Great progress, we paid out the Chase AND the American Express.  At this point, only the biggest ugliest debts are left, all the small stuff is gone. Since we continue to pay $1,134 per month even though a lot of our debt is gone, our snowball is starting to turn into an avalanche. This will allow us to take out those big balances quickly, we can apply $592 per month to our Rooms-to-Go account.

We’re going to jump ahead another six months, and this time, pay particular attention to how much debt is disappearing…

Creditor Balance Minimum Payment Rate
Macy’s Card PAID $40 21%
Bank of America Card PAID $27 12%
Nieman Marcus PAID $180 21%
American Express PAID $99 18%
Chase Credit Card PAID $121 10%
Rooms-To-Go Finance PAID $125 0%
Car Loan $5,198 $307 8%
Student Loan $14,713 $135 5%
Pay Extra if you can $100
Payments per Month $19,911 $1,134

See how fast you can pay off even large loans when you use this method? You’re still paying $1,134 per month, but with all of your small debts gone, $692 per month was going to Rooms-to-Go. After Rooms-to-Go was paid for you were able to start paying $999 toward your car payment per month and still pay the minimum payment on the student loan!

This time we’re going to fast forward an entire year, mostly because I’m tired of doing the calculations…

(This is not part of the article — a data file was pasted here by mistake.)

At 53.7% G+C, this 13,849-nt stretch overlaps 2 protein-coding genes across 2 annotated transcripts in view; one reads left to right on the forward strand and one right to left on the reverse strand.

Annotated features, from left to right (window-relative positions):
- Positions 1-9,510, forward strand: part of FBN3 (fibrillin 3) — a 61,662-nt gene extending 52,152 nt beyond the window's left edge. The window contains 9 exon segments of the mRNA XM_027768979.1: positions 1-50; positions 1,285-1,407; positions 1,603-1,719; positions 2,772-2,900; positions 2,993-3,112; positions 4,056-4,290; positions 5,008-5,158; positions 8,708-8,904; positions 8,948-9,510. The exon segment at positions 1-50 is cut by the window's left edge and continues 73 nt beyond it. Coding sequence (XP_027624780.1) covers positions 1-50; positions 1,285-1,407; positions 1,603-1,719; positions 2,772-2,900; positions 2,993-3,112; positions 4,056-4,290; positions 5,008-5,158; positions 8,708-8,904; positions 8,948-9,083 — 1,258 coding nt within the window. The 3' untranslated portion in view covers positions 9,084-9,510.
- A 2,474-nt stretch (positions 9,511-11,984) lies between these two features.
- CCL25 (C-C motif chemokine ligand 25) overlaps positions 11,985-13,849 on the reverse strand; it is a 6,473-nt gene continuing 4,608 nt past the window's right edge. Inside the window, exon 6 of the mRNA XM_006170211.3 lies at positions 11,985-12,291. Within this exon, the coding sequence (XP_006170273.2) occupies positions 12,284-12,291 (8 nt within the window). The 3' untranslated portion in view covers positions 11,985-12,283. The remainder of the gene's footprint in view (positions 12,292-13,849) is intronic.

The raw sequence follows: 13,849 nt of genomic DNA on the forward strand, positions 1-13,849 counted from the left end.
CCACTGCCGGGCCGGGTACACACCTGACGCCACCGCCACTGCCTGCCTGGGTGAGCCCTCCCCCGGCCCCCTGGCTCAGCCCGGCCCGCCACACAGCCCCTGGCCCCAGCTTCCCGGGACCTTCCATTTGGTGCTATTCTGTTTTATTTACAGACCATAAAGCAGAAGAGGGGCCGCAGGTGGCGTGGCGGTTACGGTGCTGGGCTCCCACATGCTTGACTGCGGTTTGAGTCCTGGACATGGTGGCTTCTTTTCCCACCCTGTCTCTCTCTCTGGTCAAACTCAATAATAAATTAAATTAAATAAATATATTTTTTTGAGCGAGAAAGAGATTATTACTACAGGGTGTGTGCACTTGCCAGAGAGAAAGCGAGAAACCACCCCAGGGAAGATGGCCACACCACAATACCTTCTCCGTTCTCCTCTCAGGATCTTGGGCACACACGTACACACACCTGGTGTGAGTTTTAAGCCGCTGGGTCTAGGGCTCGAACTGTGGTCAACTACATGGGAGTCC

Creditor Balance Minimum Payment Rate
Macy’s Card PAID $40 21%
Bank of America Card PAID $27 12%
Nieman Marcus PAID $180 21%
American Express PAID $99 18%
Chase Credit Card PAID $121 10%
Rooms-To-Go Finance PAID $125 0%
Car Loan PAID $307 8%
Student Loan $7,046 $135 5%
Pay Extra if you can $100
Payments per Month $7,046 $1,134

All of your debts are gone except for a $7,046 student loan balance and it took less than three years. You’ve erased $34,120 of debt. Seven months from now, even that student loan will be paid off since you’re still paying $1,134 per month.

In addition to getting out of debt, you will have gained something very valuable along the way, the habit of saving. You may be thinking “The habit of saving?! All I’ve only been doing is paying off debt, I haven’t saved a dime!”

That’s the beauty of the Snowball Approach, you continued to pay $1,134 per month even though debts were disappearing. You could have taken that extra money and spent it, but instead, you chose to live beneath your means and apply the extra money to debt. When all of your debt is gone, what will you do with that $1,134 per month? That’s right, save it! It will be easy, it won’t even feel like saving because you’re already in the habit and you won’t miss the money because you haven’t had access to it in three years.

I’m a firm believer in long-term goals so let’s skip ahead to the happy ending. Say you decide to save that $1,134 every month since you’re already used to living without it. What will you have after 10 years if you save $1,134 per month in a tax deferred 401k and get the S&P average return of 10.75%?  $242,539.  How about after 20 years?  $949,784.  What if your employer offers a $3,000 401k match during that 20 years? $1,159,172.

Enough reading, get to it, go make your list and throw your first Snowball!

Best of luck and please add your thoughts to this post, we’ll all benefit from your questions and insights.